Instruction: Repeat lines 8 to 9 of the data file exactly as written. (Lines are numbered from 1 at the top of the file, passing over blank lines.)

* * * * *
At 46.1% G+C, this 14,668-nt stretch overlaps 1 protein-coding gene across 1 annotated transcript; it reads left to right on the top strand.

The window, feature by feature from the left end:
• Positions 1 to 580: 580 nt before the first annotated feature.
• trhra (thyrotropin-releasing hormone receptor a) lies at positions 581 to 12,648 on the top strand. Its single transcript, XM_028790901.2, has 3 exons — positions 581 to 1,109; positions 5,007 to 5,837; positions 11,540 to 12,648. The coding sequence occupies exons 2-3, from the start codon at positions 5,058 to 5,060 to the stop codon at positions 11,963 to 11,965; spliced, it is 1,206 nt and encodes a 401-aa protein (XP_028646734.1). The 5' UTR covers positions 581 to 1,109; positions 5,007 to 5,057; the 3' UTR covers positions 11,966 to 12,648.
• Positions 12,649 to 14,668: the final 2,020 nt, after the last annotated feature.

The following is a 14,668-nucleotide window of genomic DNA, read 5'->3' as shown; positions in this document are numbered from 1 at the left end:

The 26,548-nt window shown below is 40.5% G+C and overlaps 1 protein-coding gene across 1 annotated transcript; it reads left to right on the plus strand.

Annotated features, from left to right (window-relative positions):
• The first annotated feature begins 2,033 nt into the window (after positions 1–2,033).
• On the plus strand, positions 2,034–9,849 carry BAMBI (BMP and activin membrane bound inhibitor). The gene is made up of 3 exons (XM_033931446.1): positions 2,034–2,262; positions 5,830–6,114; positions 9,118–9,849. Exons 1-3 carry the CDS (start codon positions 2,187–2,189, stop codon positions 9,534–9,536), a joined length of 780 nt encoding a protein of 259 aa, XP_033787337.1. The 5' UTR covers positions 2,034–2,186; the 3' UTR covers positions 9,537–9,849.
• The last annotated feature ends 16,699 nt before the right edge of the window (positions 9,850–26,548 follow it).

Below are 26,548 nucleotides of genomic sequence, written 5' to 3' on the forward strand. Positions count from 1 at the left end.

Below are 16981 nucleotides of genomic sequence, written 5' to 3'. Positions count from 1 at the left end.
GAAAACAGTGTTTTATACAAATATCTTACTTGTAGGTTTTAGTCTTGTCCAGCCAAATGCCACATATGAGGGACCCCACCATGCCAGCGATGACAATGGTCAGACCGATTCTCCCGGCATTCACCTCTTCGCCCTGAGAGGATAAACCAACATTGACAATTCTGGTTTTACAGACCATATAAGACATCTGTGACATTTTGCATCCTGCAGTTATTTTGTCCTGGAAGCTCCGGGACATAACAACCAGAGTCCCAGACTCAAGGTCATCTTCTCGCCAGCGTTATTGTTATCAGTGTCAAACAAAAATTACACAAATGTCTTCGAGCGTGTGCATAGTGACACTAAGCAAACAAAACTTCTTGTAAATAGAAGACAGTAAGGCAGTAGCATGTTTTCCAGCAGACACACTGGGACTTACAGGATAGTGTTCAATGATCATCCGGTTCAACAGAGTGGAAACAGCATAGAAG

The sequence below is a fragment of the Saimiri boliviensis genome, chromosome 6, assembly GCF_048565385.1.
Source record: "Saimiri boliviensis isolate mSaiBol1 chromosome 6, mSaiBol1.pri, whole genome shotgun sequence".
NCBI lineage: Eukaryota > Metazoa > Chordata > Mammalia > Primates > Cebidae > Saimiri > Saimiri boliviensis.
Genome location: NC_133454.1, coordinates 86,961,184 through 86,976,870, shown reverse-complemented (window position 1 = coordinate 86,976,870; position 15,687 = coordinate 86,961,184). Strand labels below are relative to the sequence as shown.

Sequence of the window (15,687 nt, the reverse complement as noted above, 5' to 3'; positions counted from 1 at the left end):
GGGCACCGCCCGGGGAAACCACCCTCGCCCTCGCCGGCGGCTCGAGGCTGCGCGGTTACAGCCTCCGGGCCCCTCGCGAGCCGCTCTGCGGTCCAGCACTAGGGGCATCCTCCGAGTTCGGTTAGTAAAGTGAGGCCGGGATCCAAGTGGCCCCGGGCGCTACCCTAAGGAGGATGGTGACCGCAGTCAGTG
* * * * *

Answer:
Annotated features, from left to right (window-relative positions):
• The first annotated feature begins 2,033 nt into the window (after positions 1–2,033).